Mobile phone and seatbelt cameras, rules, fines, exemptions

Mobile phone use and not wearing a seatbelt contribute significantly to the lives lost and serious injuries on our roads. That’s why cameras to detect illegal mobile phone use while driving and failure to wear a seatbelt are being rolled out. This comes after a successful trial of the technology.

Warning period

A 3-month warning period from 26 July 2021 means that drivers detected on camera breaking the rules will be issued with a warning letter, and no penalties will apply. This warning period aims to encourage drivers to put their phones away and ensure they and their passengers are wearing seatbelts.

During this period, the Queensland Police Service will continue roadside enforcement, so drivers breaking mobile phone or seatbelt rules can still expect to be fined.

Penalty period

From 1 November 2021, penalties will apply to those caught by the new cameras and will include:

  • $1,033 and 4 demerit points for illegal mobile phone use
  • $413 and 3 demerit points for failing to wear a seatbelt. Drivers can also be fined a further $413 and 3 demerit points for each passenger not properly restrained.
  • Double demerit points apply for repeat mobile phone and seatbelt offences committed within a 12-month period.

These penalties continue to apply for roadside enforcement. A major awareness campaign will inform the community of the cameras before they are deployed for enforcement.

Find more information on fines and demerit points.

Why illegal mobile phone use and failure to wear a seatbelt is dangerous

Driver distraction and failure to wear a seatbelt are 2 of the fatal 5 behaviours that significantly contribute to road trauma.

Driver distraction is a major cause of road crashes and contributes to almost 20% of serious injuries on Queensland roads. Drivers and passengers are almost 9 times more likely to be killed in a crash if they are not wearing a seatbelt. Wearing a properly adjusted seatbelt improves the chance of surviving a crash by 200%.

About the cameras

The new cameras will be managed as part of the existing Camera Detected Offence Program.

Two types of mobile phone and seatbelt cameras are being rolled out:

  • fixed cameras – these cameras are fitted to existing infrastructure and operating 24 hours, 7 days a week
  • portable cameras – these cameras are used at random locations in both urban and regional areas for shorter periods.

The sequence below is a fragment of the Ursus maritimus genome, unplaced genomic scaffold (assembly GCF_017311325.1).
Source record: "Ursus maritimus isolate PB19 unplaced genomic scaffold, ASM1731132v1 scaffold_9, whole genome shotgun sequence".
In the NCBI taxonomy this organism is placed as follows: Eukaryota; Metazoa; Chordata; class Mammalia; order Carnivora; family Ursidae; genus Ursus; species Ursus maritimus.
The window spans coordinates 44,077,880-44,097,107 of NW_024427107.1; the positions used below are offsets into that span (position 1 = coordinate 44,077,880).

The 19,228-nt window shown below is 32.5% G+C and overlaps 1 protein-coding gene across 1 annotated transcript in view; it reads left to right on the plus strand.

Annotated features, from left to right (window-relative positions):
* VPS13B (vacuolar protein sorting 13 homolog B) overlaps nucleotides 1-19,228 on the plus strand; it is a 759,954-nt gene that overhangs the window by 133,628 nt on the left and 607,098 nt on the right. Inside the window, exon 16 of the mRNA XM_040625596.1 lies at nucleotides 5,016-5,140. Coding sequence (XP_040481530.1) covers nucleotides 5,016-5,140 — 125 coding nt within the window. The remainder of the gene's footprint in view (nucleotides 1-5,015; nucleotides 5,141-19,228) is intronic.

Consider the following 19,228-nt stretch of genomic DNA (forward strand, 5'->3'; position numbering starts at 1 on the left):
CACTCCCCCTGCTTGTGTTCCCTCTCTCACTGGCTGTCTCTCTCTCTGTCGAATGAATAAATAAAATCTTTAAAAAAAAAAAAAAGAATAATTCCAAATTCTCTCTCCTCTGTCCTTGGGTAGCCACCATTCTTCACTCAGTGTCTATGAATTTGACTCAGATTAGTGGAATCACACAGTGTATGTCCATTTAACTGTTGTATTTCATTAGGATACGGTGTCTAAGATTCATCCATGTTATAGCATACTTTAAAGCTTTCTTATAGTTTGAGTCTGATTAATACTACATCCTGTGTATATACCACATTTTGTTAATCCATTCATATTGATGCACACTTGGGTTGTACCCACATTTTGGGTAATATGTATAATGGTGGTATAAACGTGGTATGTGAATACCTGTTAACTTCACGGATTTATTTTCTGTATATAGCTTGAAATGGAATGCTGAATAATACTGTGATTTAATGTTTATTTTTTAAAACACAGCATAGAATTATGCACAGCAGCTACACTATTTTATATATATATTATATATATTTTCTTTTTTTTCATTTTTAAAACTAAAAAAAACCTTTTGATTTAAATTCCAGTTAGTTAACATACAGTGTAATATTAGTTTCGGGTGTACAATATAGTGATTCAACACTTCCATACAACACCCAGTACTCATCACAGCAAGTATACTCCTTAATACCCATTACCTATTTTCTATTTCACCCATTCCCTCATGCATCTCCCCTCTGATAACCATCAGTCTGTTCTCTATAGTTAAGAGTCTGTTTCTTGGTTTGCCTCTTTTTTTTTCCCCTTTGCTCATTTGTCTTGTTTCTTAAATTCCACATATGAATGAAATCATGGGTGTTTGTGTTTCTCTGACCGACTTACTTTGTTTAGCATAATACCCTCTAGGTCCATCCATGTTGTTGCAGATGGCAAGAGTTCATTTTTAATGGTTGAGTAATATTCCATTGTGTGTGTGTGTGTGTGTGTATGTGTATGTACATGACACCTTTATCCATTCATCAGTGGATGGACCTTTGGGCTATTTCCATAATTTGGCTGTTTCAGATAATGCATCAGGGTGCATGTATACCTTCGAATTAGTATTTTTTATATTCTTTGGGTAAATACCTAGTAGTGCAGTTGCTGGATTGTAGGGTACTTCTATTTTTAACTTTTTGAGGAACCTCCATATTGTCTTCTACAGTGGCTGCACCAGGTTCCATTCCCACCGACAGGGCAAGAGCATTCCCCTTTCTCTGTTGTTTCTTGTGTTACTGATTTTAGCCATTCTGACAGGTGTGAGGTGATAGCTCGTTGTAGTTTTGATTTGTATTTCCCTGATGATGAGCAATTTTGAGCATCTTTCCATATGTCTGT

Camera locations have been selected based on crash data where distraction due to mobile phone use was involved, and where not wearing a seatbelt contributed to the severity of the crash. Since the cameras will be moved to multiple locations in urban and regional areas, drivers can assume that they can be caught anywhere, anytime.

Road rules

Mobile phone rules

From 26 July 2021 it will be illegal to hold a mobile phone in your hand or have it resting on any part of your body, including your lap, when driving. This applies even if you're stopped in traffic.

The phone does not need to be turned on or in use for it to be an offence.

Read more about mobile phone rules.

Seatbelt rules

Everyone in a vehicle fitted with seatbelts must be properly restrained. Drivers are also responsible for ensuring that every passenger, regardless of their age, wears a seatbelt or appropriate and approved child restraint.

Exemptions from the seatbelt rules apply in very limited circumstances.

Read more about seatbelt rules.

Read more about child restraint rules.

Notify us of a seatbelt exemption online.

How the cameras work

The cameras take multiple images of every vehicle which passes the camera, including external images to capture the registration number plate as well as images of the front seats of the vehicle. Artificial intelligence (AI) software filters the images and detects possible mobile phone use by the driver or failure to wear a seatbelt by the driver and front-seat passenger.

  • Where no possible offence is detected, the AI automatically excludes the images from any further analysis and the images are deleted.
  • Where the AI suspects a possible offence, the image is passed on to the Department of Transport and Main Roads to determine if an offence has been committed.


People are not identified using the images as the cameras do not capture or analyse biometric data.

We are committed to protecting the privacy of drivers and passengers and work closely with the Office of the Information Commissioner to ensure camera operations comply with privacy legislation. Only authorised personnel within the Department of Transport and Main Roads will view images for the purpose of adjudication of detected offences and determining whether to issue an infringement notice.